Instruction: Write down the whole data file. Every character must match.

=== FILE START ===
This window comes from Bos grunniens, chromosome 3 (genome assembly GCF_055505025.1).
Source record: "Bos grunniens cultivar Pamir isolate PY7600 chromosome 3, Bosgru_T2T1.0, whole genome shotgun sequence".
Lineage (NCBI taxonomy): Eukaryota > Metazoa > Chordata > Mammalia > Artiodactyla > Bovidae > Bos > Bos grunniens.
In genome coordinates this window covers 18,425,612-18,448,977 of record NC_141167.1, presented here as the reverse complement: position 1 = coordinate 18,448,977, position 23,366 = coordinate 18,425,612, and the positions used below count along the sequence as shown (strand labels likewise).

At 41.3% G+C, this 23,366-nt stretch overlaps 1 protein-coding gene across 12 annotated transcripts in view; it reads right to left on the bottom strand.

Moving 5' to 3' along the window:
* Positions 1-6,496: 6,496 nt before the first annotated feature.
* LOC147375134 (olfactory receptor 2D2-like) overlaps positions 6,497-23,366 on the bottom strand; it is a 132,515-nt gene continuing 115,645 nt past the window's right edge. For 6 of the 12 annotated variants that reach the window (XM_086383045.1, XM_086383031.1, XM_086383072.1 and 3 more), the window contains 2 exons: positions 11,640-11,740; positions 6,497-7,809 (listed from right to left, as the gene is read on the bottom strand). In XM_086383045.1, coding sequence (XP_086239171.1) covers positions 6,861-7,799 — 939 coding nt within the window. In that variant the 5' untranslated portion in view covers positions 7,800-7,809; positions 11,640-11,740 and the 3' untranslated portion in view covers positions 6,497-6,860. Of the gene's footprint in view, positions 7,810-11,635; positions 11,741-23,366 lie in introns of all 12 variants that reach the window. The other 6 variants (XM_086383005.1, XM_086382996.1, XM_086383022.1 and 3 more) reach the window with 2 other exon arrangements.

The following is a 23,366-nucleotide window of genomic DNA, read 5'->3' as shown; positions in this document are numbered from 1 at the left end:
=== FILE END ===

This window comes from Bos grunniens, chromosome 3 (genome assembly GCF_055505025.1).
Source record: "Bos grunniens cultivar Pamir isolate PY7600 chromosome 3, Bosgru_T2T1.0, whole genome shotgun sequence".
Lineage (NCBI taxonomy): Eukaryota > Metazoa > Chordata > Mammalia > Artiodactyla > Bovidae > Bos > Bos grunniens.
In genome coordinates this window covers 18,425,612-18,448,977 of record NC_141167.1, presented here as the reverse complement: position 1 = coordinate 18,448,977, position 23,366 = coordinate 18,425,612, and the positions used below count along the sequence as shown (strand labels likewise).

At 41.3% G+C, this 23,366-nt stretch overlaps 1 protein-coding gene across 12 annotated transcripts in view; it reads right to left on the bottom strand.

Moving 5' to 3' along the window:
* Positions 1-6,496: 6,496 nt before the first annotated feature.
* LOC147375134 (olfactory receptor 2D2-like) overlaps positions 6,497-23,366 on the bottom strand; it is a 132,515-nt gene continuing 115,645 nt past the window's right edge. For 6 of the 12 annotated variants that reach the window (XM_086383045.1, XM_086383031.1, XM_086383072.1 and 3 more), the window contains 2 exons: positions 11,640-11,740; positions 6,497-7,809 (listed from right to left, as the gene is read on the bottom strand). In XM_086383045.1, coding sequence (XP_086239171.1) covers positions 6,861-7,799 — 939 coding nt within the window. In that variant the 5' untranslated portion in view covers positions 7,800-7,809; positions 11,640-11,740 and the 3' untranslated portion in view covers positions 6,497-6,860. Of the gene's footprint in view, positions 7,810-11,635; positions 11,741-23,366 lie in introns of all 12 variants that reach the window. The other 6 variants (XM_086383005.1, XM_086382996.1, XM_086383022.1 and 3 more) reach the window with 2 other exon arrangements.

The following is a 23,366-nucleotide window of genomic DNA, read 5'->3' as shown; positions in this document are numbered from 1 at the left end: